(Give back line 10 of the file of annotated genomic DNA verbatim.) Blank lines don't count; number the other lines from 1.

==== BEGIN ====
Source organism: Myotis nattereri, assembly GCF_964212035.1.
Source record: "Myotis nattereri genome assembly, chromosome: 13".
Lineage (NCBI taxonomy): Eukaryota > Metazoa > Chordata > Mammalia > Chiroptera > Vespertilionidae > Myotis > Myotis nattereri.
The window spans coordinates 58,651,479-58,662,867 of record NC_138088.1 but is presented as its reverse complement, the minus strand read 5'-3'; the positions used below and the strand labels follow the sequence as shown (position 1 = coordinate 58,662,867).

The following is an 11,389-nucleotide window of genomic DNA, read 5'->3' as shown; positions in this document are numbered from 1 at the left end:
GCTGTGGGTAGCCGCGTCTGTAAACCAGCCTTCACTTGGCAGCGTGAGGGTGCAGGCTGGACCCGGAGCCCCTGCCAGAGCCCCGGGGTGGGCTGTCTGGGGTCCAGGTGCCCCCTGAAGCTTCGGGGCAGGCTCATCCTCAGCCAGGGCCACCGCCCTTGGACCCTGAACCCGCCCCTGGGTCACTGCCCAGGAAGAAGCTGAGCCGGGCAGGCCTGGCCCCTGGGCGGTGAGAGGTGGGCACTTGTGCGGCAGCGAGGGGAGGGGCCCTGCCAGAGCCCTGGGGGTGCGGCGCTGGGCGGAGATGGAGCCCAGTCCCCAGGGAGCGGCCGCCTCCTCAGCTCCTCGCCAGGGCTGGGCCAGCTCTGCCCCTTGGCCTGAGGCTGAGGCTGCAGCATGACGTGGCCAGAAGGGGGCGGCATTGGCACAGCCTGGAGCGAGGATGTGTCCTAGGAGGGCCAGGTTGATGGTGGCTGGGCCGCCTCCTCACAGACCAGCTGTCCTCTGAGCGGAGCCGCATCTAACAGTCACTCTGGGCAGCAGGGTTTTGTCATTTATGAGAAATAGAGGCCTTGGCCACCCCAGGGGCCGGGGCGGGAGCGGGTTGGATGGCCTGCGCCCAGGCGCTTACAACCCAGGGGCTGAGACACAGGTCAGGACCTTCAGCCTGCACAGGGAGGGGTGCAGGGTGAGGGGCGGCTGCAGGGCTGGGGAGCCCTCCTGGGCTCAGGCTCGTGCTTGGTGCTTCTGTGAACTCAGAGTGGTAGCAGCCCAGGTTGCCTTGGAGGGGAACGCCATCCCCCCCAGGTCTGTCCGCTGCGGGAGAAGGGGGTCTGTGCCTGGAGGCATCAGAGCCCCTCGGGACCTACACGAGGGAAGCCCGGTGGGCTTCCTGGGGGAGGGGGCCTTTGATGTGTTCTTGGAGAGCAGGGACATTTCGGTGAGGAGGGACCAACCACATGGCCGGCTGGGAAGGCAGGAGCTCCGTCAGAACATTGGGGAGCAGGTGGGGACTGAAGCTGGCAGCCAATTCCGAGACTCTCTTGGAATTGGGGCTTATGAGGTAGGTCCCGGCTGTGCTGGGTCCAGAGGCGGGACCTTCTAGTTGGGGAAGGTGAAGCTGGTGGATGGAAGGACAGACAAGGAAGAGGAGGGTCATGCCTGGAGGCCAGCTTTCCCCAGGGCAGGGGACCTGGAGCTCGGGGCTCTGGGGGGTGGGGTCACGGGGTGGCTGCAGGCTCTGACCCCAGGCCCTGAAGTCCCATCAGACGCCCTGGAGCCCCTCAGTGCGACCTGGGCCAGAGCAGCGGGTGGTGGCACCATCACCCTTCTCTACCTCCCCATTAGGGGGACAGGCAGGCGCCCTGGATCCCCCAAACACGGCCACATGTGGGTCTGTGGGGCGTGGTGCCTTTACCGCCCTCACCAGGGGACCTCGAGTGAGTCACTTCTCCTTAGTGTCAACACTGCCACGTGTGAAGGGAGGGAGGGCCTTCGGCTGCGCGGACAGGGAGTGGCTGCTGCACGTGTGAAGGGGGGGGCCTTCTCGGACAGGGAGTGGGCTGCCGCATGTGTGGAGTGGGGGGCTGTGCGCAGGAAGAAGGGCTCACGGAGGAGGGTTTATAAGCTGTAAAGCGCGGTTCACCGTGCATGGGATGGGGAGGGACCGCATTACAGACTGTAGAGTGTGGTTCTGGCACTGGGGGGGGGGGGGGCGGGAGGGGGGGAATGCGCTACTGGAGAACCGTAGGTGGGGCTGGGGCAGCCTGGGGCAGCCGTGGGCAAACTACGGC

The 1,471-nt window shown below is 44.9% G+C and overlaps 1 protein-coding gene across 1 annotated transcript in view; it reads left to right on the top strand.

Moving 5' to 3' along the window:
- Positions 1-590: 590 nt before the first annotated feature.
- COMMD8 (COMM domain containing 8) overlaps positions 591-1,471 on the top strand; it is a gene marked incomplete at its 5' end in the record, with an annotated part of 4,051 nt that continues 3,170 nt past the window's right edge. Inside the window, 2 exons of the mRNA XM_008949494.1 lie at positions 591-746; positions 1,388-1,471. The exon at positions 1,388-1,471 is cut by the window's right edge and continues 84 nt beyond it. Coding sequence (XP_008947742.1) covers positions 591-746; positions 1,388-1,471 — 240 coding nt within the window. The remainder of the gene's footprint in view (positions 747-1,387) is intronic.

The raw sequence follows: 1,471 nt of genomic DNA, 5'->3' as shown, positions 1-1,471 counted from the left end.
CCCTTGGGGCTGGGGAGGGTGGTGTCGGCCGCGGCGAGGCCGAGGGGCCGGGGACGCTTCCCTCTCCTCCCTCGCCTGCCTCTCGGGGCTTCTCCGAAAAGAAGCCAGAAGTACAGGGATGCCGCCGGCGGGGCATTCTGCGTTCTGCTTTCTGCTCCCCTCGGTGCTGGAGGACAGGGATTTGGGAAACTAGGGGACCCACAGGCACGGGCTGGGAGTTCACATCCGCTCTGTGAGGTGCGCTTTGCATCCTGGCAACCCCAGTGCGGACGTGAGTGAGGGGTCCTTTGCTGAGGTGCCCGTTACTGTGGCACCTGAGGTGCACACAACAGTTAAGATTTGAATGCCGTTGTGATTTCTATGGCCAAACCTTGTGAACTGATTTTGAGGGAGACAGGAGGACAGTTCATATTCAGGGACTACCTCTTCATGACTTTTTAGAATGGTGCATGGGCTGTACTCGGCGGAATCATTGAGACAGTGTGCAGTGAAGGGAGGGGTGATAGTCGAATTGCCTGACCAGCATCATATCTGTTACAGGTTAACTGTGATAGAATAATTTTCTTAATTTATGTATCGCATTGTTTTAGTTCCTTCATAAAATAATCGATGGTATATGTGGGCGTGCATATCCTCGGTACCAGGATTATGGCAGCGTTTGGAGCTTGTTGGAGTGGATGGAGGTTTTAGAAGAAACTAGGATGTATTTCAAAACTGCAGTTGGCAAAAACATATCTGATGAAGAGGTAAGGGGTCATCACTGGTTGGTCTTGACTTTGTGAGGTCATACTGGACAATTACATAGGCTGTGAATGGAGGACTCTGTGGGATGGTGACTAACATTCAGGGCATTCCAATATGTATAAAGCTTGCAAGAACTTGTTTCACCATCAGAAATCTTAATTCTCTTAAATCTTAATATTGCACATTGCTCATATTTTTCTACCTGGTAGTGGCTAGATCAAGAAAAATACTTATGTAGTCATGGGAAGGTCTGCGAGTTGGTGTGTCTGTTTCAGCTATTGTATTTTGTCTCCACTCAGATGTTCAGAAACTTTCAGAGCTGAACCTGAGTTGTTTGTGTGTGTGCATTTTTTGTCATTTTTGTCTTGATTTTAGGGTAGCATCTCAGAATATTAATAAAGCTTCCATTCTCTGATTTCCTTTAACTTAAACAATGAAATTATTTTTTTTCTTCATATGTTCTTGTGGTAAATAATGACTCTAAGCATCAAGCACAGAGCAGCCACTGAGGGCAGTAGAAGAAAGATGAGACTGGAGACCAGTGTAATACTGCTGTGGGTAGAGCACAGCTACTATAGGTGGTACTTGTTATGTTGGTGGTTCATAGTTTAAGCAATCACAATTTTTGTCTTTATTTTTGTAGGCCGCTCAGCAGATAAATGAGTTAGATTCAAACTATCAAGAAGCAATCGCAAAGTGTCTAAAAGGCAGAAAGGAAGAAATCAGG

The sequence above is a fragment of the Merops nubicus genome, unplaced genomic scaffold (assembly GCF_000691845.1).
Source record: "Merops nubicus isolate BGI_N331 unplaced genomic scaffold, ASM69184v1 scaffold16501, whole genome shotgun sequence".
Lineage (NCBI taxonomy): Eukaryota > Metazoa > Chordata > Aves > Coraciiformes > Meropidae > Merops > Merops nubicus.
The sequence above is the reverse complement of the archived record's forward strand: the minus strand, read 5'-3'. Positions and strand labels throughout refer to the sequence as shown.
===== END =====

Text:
- COMMD8 (COMM domain containing 8) overlaps positions 591-1,471 on the top strand; it is a gene marked incomplete at its 5' end in the record, with an annotated part of 4,051 nt that continues 3,170 nt past the window's right edge. Inside the window, 2 exons of the mRNA XM_008949494.1 lie at positions 591-746; positions 1,388-1,471. The exon at positions 1,388-1,471 is cut by the window's right edge and continues 84 nt beyond it. Coding sequence (XP_008947742.1) covers positions 591-746; positions 1,388-1,471 — 240 coding nt within the window. The remainder of the gene's footprint in view (positions 747-1,387) is intronic.